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dc.contributor.authorBurke, G.en
dc.contributor.authorEsquenazi, V.en
dc.contributor.authorGharagozloo, H.en
dc.contributor.authorRoth, D.en
dc.contributor.authorStrauss, J.en
dc.contributor.authorKyriakides, George K.en
dc.contributor.authorMilgrom, M.en
dc.contributor.authorRanjan, D.en
dc.contributor.authorContreras, N.en
dc.contributor.authorRosen, A.en
dc.creatorBurke, G.en
dc.creatorEsquenazi, V.en
dc.creatorGharagozloo, H.en
dc.creatorRoth, D.en
dc.creatorStrauss, J.en
dc.creatorKyriakides, George K.en
dc.creatorMilgrom, M.en
dc.creatorRanjan, D.en
dc.creatorContreras, N.en
dc.creatorRosen, A.en
dc.description.abstractOf 631 renal allografts performed at our center between January 1, 1979 and June 30, 1989, 368 were from cadaver donors (CAD) and 263 were from living-related donors (LRD). The recipients were almost equally divided among 3 ethnic groups: Black, Hispanic, and non-Hispanic, non-Black (primarily of northern European background). Recipient ages ranged between 1 and 70 years. In the CAD group HLA matching was emphasized so that no patient received a kidney with less than a 1 DR match, and for the entire series there was a mean of 2.4 of 6 HLA antigens matched between donor and recipient. All patients (LRD and CAD) received at least 3 pretransplant blood transfusions. Overall actuarial 10-year patient and graft survival were 68% and 48% respectively, with 72% patient and 56% graft survival for LRD and 58% patient and 36% graft survival for CAD recipients. Factors adversely affecting long-term graft outcome were: a) Black race. Overall 10-year graft survival was 23% versus 55% for non-Blacks (p = 0.008); b) Type I Diabetes before transplant. Overall 10-year graft survival was 35% versus 51% for nondiabetics; and c) Compliance. This was the most significant factor influencing long-term survival, other than death due to cardiovascular disease. In a non-Black, nondiabetic category of less than 36 years of age at transplantation (n = 169), 10-year patient survival in LRD and CAD groups was 95% and 85%, respectively, and graft survival was 78% and 70%, respectively. This was markedly different from the entire series (p = 0.008). Even in this group, 4 of the 17 graft losses (including mortality) were due to documented prolonged noncompliance in teenagers. The 6 other deaths that occurred were due to hepatitis/cirrhosis (2), CMV (3), and AIDS (1). Among the factors not influencing graft survival in the CAD group was HLA matching after the minimum requirements were fulfilled, either by comparing 1 with 2 DR antigens, or total HLA (1-6) antigens matched.en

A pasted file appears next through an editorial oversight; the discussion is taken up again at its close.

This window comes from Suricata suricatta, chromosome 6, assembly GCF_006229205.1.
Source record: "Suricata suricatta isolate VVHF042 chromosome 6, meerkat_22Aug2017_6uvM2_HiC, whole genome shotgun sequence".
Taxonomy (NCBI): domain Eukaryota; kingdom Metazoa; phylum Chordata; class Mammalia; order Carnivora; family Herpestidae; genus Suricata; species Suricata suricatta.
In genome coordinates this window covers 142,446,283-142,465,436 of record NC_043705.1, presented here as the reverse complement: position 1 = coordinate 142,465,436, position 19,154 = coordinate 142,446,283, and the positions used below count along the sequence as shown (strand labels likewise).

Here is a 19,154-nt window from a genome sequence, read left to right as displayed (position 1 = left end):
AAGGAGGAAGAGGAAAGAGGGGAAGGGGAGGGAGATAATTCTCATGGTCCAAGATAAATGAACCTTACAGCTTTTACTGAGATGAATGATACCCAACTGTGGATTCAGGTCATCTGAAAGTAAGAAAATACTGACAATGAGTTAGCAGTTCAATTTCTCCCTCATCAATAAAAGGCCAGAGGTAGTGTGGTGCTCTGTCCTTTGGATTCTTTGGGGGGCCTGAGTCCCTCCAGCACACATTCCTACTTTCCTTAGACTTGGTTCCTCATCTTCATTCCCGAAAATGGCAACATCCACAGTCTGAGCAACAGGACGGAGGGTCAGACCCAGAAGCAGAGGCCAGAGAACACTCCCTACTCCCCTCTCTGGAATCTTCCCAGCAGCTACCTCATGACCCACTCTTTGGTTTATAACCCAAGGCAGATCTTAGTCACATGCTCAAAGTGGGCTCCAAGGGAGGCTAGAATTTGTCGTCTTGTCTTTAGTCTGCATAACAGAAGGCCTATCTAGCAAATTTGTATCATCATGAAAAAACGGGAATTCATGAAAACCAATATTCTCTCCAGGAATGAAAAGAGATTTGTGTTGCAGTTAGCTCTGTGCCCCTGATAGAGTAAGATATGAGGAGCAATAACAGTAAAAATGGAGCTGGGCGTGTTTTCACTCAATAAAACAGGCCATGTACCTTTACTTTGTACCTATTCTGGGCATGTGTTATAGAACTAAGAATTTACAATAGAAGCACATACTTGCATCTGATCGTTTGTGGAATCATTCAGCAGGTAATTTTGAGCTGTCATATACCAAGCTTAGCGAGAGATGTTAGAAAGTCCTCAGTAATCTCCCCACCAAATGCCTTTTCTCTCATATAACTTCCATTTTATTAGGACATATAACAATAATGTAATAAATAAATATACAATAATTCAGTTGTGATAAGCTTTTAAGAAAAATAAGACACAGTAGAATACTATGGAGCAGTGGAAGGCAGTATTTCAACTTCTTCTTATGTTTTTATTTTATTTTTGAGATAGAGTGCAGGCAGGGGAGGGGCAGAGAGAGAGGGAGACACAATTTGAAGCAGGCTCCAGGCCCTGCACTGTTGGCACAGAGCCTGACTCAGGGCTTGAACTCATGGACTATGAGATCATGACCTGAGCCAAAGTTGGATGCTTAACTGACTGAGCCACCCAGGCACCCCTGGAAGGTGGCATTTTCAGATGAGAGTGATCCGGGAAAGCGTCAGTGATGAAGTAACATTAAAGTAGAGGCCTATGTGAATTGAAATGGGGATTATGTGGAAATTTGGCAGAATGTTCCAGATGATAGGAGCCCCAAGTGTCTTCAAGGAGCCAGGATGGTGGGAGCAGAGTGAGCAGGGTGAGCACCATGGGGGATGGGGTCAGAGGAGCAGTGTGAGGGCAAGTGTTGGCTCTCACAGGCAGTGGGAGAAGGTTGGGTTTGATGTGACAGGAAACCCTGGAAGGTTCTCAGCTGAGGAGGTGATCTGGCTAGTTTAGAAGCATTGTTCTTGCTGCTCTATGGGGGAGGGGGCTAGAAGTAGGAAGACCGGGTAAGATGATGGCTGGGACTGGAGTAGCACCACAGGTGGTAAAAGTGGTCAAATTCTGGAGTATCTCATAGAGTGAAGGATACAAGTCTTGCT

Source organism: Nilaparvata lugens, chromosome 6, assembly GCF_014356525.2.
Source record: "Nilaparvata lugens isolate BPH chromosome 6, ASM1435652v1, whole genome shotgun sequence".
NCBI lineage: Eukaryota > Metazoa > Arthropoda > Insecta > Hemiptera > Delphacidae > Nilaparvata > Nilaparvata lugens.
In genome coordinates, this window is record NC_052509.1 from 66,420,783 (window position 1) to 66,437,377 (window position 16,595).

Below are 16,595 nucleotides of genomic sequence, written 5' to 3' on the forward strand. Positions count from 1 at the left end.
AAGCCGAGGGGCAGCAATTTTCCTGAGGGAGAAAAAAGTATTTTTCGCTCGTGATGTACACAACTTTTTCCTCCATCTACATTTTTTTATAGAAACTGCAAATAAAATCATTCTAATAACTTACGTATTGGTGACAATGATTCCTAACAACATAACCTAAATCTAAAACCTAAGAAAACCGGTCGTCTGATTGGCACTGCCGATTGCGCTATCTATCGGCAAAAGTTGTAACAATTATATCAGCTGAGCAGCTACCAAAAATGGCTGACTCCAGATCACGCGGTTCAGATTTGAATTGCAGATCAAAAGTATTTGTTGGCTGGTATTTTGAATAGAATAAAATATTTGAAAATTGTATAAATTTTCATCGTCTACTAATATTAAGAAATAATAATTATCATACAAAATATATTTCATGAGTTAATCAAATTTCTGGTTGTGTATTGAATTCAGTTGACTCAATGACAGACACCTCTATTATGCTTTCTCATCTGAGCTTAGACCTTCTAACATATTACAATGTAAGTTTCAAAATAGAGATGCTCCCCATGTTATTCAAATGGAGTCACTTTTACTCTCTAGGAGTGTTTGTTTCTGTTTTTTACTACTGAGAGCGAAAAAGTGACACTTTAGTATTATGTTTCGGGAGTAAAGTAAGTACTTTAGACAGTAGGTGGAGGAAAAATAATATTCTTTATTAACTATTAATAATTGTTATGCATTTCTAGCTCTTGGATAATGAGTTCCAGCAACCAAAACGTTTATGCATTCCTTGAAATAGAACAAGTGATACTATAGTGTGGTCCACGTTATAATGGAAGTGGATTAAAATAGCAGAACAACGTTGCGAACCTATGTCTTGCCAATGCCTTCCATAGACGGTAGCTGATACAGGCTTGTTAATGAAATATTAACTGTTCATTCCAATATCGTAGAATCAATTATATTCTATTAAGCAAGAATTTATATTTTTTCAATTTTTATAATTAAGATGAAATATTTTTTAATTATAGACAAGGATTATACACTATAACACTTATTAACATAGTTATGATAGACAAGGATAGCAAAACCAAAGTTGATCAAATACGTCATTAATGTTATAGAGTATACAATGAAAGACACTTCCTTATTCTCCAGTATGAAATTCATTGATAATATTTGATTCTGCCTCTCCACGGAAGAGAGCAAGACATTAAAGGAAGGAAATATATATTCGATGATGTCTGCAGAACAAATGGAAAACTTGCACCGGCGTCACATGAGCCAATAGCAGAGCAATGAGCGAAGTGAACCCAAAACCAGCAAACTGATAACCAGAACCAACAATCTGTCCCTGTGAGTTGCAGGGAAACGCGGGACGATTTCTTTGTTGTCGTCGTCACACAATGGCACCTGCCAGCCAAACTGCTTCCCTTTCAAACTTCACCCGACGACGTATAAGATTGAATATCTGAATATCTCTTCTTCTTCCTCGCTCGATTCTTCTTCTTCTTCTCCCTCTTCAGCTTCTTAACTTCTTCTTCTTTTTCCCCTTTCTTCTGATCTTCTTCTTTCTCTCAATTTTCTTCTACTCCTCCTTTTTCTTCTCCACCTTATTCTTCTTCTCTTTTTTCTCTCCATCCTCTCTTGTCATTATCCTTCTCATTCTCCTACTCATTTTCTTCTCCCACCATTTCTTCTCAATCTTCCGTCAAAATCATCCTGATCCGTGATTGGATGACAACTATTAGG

dc.sourceClinical transplantsen
dc.titleLong-term results of kidney transplantation at the University of Miami.en
dc.description.endingpage228Ιατρική Σχολή / Medical School

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